If 10 years ago you told me I would be writing an article about avoiding procrastination I would have laughed as I thought I was a procrastinator myself. I have come to realise that it wasn’t ‘true’ procrastination. I just needed a little bit of pressure to make things happen, a few little stressors if you will (I think Nassim Nicolas Taleb would term this antifragile).
A mass spectrometer is likely to be the most expensive investment you make in an analytical lab. If you are making this investment then the last thing you want is your mass spectrometer procrastinating and sitting there idle while it waits for the next sample to elute from your (U)HPLC. You want your mass spectrometer analysing to be almost continuous to ensure you are getting maximum value and return-on-investment (ROI) on your outlay. In conventional LC-MS, the mass spectrometer is typically procrastinating about 30% of the time. In fact this goes for any liquid chromatography detector, not just a mass spectrometer. So how do you stop the mass spectrometer from procrastinating and make sure it pays you back?
The easiest way to stop your mass spectrometer from procrastinating is to perform Tandem LC-MS. In this approach you simply use two pumps in your HPLC set-up, two identical columns and column switching valves in your column compartment. On the first column you perform your analytical separation, whilst in parallel you re-equilibrate the second column. Then at the end of the analytical separation you simply switch the two columns (the analytical separation now occurring on the second column and the first column re-equilibrates). This ensures a sample is always presented to the mass spectrometer and you have removed the time the mass spectrometer sits idle whilst the column re-equilibrates. As an added bonus, you can also perform more stringent and extended column washes as most analytical gradients give the time to achieve this.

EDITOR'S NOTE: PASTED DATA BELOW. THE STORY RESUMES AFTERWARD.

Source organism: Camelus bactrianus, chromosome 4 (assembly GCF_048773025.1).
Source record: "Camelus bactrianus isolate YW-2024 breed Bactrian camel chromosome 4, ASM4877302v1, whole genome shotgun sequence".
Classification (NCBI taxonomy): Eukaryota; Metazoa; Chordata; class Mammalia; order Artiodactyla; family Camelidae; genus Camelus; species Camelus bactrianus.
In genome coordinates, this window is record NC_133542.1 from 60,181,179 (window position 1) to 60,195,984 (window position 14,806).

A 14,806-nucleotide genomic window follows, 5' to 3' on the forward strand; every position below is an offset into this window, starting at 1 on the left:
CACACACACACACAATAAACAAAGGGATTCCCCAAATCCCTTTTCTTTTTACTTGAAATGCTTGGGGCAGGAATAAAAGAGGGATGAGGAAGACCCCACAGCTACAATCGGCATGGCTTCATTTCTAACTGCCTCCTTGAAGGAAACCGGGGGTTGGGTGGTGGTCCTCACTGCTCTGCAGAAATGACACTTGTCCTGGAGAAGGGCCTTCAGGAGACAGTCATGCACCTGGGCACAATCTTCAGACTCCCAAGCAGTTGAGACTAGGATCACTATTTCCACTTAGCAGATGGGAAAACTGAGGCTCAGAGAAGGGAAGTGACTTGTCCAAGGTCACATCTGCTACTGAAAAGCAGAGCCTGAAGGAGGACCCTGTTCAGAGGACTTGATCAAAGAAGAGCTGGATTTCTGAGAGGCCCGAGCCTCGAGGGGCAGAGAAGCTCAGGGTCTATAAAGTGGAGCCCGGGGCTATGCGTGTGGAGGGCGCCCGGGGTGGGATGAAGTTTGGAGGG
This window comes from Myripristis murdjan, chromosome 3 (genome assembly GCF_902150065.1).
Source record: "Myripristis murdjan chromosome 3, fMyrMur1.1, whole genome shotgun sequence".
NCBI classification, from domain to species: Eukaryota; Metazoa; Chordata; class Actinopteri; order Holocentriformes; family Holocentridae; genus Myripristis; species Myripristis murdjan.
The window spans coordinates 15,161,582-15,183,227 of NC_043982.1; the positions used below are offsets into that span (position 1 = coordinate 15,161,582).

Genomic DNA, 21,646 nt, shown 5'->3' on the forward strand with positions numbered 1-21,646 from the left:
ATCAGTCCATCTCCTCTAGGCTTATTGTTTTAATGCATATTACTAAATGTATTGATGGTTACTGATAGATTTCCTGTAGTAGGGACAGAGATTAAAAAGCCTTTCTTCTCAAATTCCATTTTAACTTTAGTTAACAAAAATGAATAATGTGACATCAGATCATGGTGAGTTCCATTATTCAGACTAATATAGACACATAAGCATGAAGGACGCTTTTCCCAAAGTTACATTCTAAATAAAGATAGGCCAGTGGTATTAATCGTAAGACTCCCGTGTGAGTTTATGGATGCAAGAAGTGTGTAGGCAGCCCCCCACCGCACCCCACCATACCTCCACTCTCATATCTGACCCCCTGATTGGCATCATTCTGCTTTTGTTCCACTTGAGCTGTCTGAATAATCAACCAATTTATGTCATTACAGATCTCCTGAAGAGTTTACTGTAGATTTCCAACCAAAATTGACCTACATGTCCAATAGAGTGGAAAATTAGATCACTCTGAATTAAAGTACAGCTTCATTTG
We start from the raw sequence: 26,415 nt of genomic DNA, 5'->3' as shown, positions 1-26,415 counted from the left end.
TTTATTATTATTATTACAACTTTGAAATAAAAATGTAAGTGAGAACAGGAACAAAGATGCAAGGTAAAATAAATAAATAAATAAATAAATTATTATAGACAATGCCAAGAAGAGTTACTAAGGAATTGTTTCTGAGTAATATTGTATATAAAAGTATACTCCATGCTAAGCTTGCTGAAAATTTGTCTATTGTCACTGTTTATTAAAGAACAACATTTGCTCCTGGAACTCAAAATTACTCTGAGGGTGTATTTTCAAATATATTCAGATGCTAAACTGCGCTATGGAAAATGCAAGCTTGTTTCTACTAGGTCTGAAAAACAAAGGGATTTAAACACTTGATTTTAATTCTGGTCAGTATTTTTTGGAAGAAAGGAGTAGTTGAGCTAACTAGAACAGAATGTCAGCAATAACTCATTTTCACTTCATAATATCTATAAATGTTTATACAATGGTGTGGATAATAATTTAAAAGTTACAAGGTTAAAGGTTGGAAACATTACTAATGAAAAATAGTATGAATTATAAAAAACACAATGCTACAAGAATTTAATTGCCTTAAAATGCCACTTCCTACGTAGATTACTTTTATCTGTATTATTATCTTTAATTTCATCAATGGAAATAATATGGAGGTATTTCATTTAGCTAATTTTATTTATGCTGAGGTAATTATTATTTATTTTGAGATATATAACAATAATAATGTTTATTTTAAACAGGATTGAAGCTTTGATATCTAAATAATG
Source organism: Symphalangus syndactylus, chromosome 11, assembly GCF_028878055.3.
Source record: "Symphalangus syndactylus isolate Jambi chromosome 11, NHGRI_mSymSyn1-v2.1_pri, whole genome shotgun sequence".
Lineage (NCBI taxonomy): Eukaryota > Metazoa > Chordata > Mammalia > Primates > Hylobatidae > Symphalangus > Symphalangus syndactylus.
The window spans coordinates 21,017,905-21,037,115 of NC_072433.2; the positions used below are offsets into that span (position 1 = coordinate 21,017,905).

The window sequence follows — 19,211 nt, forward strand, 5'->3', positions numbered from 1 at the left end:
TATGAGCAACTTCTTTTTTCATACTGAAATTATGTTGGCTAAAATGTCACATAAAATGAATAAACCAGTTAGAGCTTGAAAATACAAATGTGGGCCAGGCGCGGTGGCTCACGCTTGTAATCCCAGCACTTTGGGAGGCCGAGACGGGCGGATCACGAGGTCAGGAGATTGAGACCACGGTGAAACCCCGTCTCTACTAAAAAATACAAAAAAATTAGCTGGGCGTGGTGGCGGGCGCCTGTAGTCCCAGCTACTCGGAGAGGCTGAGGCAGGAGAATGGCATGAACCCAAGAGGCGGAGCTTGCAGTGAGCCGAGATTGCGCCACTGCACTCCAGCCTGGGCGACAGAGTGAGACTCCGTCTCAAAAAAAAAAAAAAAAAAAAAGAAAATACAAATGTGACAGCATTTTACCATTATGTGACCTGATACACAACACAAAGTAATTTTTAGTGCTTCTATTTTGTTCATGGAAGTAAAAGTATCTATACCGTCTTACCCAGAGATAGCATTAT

[caption id="attachment_20249" align="alignnone" width="757"] Click to enlarge -- Figure 1: An example Tandem LC-MS configuration with an optional HPLC detector[/caption]
Tandem LC-MS Is Not New
Now, Tandem LC-MS is not completely novel. It has been possible to do in the past, but it has not become commonplace as it was complex to set up and implement. This has changed with the recent introduction of the Thermo Scientific™ Vanquish™ Duo UHPLC system. This system contains two pumps -- either individual modules or the unique dual pump --and most importantly, initiative and wizard-driven software control with Thermo Scientific Chromeleon™ CDS software to make operation as simple as a standard HPLC system. This is demonstrated in this application note which uses the Tandem LC-MS approach to increase peptide mapping throughput and productivity. The application note also shows the use of two binary pumps rather than a dual pump if high-pressure gradient (HPG) pumps are preferred to low-pressure gradient (LPG) pumps.
What’s the downside?
This all sounds too good to be true, there must be some downside to this? Well, there is one small downside in that a dual gradient pump costs slightly more than a standard single gradient pump, but then I think that is a small price to pay to stop your mass spectrometer procrastinating. Can you really afford for your mass spectrometer to be sitting idle 30% of the time? Now, it’s time for me to start procrastinating about going for that run….
More information on the Vanquish Duo UHPLC and its workflows (Dual LC, Tandem LC or LC-MS and Inverse Gradient) can be viewed in these on-demand webinars in English, French, German, Italian and Spanish